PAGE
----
Senn sees that as a lost opportunity, especially in an era where larger and more familiar retail channels with storied names like Sears and Macy’s are struggling and failing. They aren’t reaching consumers, he noted, particularly young ones. But, he believes, their peers can — and in a way that would be difficult for any brand-led marketing effort to match. The trick, he said, is finding a way to tap into that potential.
Storr, he noted, is taking a shot at doing that by building a P2P retail platform that makes it easy for literally anyone to get an online shop up, running and functional with no more than a few clicks.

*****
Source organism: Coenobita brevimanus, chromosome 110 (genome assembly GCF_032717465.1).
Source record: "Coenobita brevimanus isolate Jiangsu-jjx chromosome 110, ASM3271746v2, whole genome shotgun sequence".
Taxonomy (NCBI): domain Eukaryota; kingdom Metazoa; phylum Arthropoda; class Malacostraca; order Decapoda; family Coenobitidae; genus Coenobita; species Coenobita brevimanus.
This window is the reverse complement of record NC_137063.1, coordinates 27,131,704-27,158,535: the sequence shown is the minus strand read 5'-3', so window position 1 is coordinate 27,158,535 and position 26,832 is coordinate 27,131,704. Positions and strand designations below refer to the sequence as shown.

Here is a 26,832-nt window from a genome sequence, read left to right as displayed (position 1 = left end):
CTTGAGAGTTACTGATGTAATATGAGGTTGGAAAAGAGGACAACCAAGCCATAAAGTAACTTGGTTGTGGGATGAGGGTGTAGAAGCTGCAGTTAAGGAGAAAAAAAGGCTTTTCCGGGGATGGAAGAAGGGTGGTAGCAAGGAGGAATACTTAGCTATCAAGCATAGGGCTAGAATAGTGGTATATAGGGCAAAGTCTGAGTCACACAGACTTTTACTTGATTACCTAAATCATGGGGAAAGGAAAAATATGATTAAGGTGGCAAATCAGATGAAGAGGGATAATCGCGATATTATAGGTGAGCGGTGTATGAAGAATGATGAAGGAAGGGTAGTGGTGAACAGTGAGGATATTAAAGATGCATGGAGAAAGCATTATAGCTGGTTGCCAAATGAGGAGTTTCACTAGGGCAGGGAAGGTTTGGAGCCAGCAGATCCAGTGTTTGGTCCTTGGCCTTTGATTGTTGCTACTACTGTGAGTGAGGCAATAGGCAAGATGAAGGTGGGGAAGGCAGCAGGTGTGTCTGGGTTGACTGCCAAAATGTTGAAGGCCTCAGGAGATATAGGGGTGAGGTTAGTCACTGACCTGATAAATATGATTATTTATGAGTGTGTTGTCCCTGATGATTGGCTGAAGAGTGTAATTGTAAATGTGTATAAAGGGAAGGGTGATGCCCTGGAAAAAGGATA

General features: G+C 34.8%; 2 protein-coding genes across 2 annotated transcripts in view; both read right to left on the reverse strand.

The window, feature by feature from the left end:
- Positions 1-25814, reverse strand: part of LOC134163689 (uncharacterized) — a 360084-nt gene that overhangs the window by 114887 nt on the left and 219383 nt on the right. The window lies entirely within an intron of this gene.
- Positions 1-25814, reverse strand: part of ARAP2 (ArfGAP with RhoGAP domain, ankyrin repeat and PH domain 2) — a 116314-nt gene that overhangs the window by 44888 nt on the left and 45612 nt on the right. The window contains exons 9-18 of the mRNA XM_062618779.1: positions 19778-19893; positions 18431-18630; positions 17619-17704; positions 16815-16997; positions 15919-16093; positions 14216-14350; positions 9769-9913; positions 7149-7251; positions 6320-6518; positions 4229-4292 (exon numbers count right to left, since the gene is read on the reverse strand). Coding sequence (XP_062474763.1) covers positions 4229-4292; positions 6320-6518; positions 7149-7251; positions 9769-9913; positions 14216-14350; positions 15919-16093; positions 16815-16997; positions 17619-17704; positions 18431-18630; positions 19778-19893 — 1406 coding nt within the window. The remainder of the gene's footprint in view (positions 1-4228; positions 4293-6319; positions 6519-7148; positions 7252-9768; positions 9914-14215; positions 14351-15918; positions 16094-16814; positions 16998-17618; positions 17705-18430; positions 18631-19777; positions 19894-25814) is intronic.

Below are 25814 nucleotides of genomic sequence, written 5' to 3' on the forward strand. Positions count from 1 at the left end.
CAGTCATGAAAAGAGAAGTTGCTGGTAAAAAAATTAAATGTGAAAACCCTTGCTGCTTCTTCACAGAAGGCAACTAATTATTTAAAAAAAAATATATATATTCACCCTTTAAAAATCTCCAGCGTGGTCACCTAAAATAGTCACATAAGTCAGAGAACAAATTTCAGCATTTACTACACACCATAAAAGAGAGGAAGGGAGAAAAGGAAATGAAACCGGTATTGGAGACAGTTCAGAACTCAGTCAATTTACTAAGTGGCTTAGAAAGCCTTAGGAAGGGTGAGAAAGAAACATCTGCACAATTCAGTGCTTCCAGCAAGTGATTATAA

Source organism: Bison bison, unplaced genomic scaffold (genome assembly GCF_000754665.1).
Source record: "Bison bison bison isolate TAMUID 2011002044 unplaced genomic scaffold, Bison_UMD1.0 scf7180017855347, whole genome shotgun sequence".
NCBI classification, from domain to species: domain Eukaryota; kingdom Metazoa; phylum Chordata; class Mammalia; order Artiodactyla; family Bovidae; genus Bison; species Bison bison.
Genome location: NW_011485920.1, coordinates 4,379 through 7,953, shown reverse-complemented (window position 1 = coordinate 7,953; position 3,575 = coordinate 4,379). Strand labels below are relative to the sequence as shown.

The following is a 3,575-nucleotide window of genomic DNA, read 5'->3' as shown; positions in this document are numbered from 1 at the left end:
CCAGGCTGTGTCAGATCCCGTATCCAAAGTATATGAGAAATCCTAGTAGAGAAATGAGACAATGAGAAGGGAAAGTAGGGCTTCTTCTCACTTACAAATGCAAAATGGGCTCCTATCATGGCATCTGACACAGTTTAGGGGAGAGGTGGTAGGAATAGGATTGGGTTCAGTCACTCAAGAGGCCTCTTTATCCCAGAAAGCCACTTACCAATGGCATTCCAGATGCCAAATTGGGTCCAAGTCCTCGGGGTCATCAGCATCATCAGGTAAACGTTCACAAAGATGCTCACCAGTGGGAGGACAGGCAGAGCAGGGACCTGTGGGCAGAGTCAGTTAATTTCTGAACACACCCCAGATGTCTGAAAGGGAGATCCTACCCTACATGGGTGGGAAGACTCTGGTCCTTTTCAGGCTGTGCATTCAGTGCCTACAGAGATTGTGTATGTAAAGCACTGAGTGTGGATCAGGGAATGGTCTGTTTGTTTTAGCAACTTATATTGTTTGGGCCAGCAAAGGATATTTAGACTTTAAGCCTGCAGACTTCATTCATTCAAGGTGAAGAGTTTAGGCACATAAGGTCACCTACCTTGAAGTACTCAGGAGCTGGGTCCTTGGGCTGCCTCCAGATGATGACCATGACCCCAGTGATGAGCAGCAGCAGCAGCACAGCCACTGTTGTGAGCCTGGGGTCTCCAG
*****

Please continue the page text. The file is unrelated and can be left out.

How P2P Commerce Works
To get started, users download the Storr iOS and Android App, go through the registration process to create their store — and then choose inventory to stock it with. That inventory comes care of affiliate brands — 175 brands, to be specific. Available brands include Birdies, Jonathan Simkhai, RE/DONE, Rosie Assoulin, Solid & Striped and Spiritual Gangster. Brands set the rate for seller commissions — that must fall between 15 percent and 30 percent — and the seller picks the items from the inventory catalog they wish to offer.
Once the good is sold, the seller’s work is done — the brand is responsible for managing inventory, shipping and returns while Storr manages all the payments details on the backend.